How RWJBarnabas Health transformed its supply chain operations before, during and after a merger
On April 1, 2016, Barnabas Health merged with Robert Wood Johnson Health System to create RWJBarnabas Health, New Jersey’s most comprehensive healthcare system with 11 acute care hospitals, one behavioral health hospital, and a medical staff of more than 9,000 physicians. The move to consolidate was driven by the shared goals of advancing the health status of residents of New Jersey, furthering the academic mission of the legacy organization and the need to become more operationally efficient. The newly formed system looked to its supply chain leadership to drive a significant amount of operational savings, but that couldn’t happen without considerable work to unite the disparate supply chains, including four different enterprise resource management (ERP) systems, electronic data interchange platforms, multiple distributors and varying approaches to value analysis. One thing both legacy systems had in common was their membership in HealthTrust. RWJ Health System was a longtime member, and Barnabas Health had recently switched from a different GPO, in anticipation of the merger.
This shared experience allowed RWJBarnabas supply chain leadership to quickly utilize a variety of HealthTrust resources to help achieve supply chain integration. Some specific initiatives involved establishing a single item master and data governance process; adopting a new electronic data interchange platform, ERP system and tracking tool for strategic sourcing initiatives; moving some back-office functions to a common shared services center; and realigning staff while amplifying the physician voice in critical product standardization initiatives. “We wanted supply chain to function as an asset to the organization as opposed to a back-office service,” says John Doll, chief integration officer during the merger. “The end goal is a highly functioning supply chain organization modeled after a mature HealthTrust structure, which not only has high compliance within the contract portfolio, but also a robust, value-add that includes the ability to analyze data, maximize contract performance and partner with clinicians.”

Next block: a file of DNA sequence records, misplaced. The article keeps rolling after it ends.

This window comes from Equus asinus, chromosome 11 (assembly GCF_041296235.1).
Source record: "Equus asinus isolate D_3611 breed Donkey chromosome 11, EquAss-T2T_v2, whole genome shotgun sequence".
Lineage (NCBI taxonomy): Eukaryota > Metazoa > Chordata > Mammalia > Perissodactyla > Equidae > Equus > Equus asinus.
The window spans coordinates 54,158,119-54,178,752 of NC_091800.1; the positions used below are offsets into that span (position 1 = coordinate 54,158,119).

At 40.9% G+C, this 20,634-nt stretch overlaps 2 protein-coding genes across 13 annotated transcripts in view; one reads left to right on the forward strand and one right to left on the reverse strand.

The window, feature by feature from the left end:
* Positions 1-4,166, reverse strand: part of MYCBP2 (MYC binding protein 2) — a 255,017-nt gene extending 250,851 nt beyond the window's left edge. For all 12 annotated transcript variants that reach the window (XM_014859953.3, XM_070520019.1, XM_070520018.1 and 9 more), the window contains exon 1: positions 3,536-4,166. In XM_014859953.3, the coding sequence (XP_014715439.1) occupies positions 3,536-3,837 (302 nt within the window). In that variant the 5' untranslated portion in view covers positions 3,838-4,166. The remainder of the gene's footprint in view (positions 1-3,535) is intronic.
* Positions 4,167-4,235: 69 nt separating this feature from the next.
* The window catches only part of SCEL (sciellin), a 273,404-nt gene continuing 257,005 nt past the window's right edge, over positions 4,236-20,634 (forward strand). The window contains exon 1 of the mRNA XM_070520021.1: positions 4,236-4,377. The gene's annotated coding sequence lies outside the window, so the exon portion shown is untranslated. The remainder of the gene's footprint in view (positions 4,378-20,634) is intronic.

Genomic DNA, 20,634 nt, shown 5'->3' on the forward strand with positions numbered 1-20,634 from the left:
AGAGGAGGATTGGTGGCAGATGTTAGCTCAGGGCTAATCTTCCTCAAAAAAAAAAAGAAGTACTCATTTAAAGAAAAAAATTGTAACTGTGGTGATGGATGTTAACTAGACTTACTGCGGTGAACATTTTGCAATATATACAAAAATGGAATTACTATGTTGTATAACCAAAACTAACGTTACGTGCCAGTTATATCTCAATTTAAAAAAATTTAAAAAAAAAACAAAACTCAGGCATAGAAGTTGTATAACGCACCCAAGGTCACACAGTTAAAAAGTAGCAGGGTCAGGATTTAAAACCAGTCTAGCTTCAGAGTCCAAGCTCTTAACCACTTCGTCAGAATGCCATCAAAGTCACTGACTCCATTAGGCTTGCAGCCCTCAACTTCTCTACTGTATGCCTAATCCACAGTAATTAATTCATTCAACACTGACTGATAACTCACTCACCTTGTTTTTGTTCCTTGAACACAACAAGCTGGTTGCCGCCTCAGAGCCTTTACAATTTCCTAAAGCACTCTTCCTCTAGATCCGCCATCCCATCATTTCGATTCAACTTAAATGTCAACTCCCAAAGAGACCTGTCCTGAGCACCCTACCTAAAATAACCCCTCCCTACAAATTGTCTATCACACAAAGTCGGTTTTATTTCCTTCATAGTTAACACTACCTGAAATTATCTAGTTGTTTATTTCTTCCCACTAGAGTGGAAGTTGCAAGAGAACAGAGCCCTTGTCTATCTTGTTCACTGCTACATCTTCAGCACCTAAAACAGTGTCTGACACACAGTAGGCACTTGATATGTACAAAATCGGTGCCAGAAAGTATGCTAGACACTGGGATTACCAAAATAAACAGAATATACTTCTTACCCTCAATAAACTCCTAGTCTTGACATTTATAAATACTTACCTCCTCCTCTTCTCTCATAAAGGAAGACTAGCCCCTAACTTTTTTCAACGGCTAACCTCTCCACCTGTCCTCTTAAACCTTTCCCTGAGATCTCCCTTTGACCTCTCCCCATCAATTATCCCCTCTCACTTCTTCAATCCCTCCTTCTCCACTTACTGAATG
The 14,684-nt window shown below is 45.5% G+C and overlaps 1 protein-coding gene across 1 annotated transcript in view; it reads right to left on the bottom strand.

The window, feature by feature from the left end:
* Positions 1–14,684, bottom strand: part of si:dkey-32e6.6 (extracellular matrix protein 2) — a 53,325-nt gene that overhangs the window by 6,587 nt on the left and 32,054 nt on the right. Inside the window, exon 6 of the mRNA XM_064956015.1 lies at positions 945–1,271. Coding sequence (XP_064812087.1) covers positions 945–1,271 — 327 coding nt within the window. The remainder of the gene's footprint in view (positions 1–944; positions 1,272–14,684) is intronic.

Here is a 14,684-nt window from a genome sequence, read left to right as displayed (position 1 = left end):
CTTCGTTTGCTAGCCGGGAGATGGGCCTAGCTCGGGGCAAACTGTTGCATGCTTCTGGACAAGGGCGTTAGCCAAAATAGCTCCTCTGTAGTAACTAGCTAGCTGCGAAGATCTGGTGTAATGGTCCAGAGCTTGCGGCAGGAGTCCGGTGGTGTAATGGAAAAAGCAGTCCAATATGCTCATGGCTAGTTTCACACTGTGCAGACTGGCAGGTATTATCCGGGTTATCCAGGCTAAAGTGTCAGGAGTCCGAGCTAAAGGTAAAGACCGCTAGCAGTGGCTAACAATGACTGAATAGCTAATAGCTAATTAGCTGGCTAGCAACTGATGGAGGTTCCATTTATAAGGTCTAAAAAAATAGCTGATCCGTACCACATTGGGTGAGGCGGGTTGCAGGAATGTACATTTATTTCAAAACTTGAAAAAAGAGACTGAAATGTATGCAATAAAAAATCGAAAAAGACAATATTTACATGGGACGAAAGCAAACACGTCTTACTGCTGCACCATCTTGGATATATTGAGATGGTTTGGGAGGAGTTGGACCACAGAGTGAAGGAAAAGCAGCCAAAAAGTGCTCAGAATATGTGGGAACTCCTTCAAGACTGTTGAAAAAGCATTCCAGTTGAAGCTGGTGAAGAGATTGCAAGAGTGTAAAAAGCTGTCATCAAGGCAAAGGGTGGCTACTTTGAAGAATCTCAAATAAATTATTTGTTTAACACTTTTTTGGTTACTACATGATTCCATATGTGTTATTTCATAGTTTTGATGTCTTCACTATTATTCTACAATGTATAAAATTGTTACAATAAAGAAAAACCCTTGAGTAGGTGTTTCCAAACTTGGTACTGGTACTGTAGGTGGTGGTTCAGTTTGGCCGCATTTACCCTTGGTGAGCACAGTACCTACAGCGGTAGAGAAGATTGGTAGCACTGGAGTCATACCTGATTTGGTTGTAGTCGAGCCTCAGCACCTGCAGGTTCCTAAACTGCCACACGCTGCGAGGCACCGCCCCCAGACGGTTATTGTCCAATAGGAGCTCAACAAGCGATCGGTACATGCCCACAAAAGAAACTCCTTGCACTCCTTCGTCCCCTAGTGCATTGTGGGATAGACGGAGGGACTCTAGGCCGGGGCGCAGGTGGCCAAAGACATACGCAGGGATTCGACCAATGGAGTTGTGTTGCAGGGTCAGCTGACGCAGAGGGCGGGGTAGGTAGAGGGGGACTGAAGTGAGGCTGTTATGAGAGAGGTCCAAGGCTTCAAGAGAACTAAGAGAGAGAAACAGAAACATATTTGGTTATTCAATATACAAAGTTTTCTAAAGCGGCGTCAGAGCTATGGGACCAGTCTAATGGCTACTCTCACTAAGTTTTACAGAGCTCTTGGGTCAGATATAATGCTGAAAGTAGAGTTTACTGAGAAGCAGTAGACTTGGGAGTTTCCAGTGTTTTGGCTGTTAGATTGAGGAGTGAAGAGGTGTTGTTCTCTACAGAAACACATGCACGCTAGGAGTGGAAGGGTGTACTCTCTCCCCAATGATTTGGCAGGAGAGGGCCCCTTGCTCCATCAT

While the transformation is not yet complete, RWJBarnabas Health has already achieved $53 million in supply chain savings—with the opportunity to save millions more while continuing to provide its clinicians and patients with the highest quality of medical supplies and devices.
Keys to a Successful Transformation
The Need for Better Data
1. Transitioning to one system. The first order of business toward achieving supply chain integration was collapsing the four disparate ERP systems, each with its own item and vendor masters, into one system. This process revealed thousands of incorrect, duplicative or missing item descriptions.
RESULT: An item master file a fraction of the original size with enhanced data elements.
2. Cleansing the data. The legacy systems didn’t have a centralized data management team accountable for maintaining the data. Item numbers were often recycled so manufacturer data was not in sync with distributor data. Some physician preference items were purchased as non-file or free-text so determining what was actually purchased in order to build the new system was difficult. During a six-month data cleanse project, HealthTrust advisors traveled to all 11 hospitals, talking to as many clinical department heads and supply chain professionals as possible to discuss planned changes to item descriptions, the rationale for data accuracy, and to obtain their input and buy-in for the overall item-add process.
RESULT: Many items were updated to include correct descriptions, part numbers and UNSPSC classification.
3. Training staff in 11 sites. Educating staff across 11 sites and keeping the data clean was aided by a HealthTrust-developed playbook based on newly established business rules, including naming conventions for adding items to the ERP system going forward. A corporate office “command center” set up during the transition phase at each facility assisted in making sure products were ordered correctly using the new ERP system. Educational posters hung in areas of the hospitals where ordering takes place, and additional training occurs on an as-needed basis.
RESULTS: The benefits of having a consistent item master classification system include confidence in savings estimates, ability to quickly spot and valuate value analysis opportunities, and ease of use for end users
The merger also required a variety of other changes to achieve optimal operational efficiency, including consolidating purchasing and accounts payable at a single shared services center.
1. Move to GHX. Almost a year after the merger, RWJBarnabas Health switched electronic data interchange (EDI) platforms to GHX, allowing buyers to seamlessly exchange an increasing amount of data, including electronic purchase orders (POs) and invoices with suppliers, and get real-time acknowledgments to see where data was not aligned.